A. L. Williams & Associates serves personal injury clients in all of North and Middle Georgia.


4260 Clausell Court
Decatur, GA 30035

Open Hours

Mon – Fri : 9:00AM – 5:00PM
Sat – Sun : Closed



Homeowners and Rental Insurance Claims

The Law Offices of A. L. Williams and Associates, LLC.

Fire Damage Liability

Your policy should cover the insured in any case of liability due to the negligence that may cause fires to spread to another person’s property. The tenants’ coverage should include the property and (garages) if it is applicable. This is in addition to the coverage provided to the insured policyholder in the care, control, and custody (CCC).

Water Damage Liability

Water is essential to our everyday living but can be a pain when it causes serious property damage. Your neighbor may not be responsible for damages to your property if there are naturally occurring conditions. For example, if your neighbor is at a higher ground and excess runoff of rain damages your garden. Your neighbor will most likely not be responsible. If your neighbor does any changes to their landscaping and causes the excess runoff to damage your property, you may be able to receive some recourse from this occurrence. There are three different types of laws that may allow you to seek liability on your neighbor for surface water damage to your property.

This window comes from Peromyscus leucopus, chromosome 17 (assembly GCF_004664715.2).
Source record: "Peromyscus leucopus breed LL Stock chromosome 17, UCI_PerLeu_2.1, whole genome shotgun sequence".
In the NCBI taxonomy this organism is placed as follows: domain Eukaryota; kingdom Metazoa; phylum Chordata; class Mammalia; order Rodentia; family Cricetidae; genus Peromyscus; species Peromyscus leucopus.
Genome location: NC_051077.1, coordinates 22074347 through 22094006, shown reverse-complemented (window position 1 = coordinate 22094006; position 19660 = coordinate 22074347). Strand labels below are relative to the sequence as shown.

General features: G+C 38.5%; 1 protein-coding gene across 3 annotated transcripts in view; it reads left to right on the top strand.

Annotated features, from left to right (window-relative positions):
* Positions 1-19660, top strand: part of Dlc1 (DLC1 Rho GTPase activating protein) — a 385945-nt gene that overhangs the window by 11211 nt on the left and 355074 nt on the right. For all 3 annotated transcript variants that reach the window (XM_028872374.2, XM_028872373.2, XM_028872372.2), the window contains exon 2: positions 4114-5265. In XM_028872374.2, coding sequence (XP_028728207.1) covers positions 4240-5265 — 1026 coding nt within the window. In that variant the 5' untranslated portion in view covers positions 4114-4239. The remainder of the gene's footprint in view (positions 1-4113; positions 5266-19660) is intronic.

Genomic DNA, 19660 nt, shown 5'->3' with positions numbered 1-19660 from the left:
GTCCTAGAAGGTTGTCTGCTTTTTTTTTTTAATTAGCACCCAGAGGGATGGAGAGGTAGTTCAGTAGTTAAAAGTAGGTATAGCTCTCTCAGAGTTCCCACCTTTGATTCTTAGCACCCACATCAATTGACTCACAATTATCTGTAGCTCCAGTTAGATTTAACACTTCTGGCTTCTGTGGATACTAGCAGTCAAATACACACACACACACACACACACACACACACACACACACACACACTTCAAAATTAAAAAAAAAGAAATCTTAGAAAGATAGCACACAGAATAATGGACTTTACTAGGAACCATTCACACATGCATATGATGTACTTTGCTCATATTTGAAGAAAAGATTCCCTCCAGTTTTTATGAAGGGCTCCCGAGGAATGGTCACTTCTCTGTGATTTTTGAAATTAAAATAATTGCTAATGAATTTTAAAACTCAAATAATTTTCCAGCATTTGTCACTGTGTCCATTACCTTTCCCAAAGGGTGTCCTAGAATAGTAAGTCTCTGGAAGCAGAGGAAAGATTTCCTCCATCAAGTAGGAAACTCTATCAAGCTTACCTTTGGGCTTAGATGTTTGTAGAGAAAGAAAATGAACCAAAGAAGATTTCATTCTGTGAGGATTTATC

Civil Law Rule:

This is also referred to as the Natural Flow Rule, which imposes liability on any landowner that changes the natural flow of the surface water across the land.

Common Enemy Rule:

This rule treats rainwater and other natural sources of water as a common enemy to landowners. Each landowner is expected to protect his or her land from surface and rainwater. Under this modified rule you may still be able to hold your neighbor liable for damages to your property.

Reasonable Use Rule:
If your neighbor alters their land or property and damage if inflicted upon your land or property from surface water, then your neighbor is liable for any damage if the alteration was deemed unreasonable. You would need to show proof that your neighbor altered something to their land or property that was unreasonable and changed the natural flow of water onto your property.

Below are some general factors to help your case:

  • The comparison of the damage to your property versus the increased use of value to your neighbor’s property.
  • How important was the alteration to the property? Ex. the alteration to your neighbor’s property was to save their home.
  • The increased damage from surface runoff was reasonably foreseeable to your neighbor at the time of the alteration.
  • Careless water damage is often the result of simple accidents and forgetfulness of the responsible party. An example would be a broken hose, leaky sprinkler head, frozen or burst water pipe, and clogged rain gutters.
  • Check your insurance policy to see if you’re covered and what covers your neighbor, in any event, you cause property damage to other neighbors.


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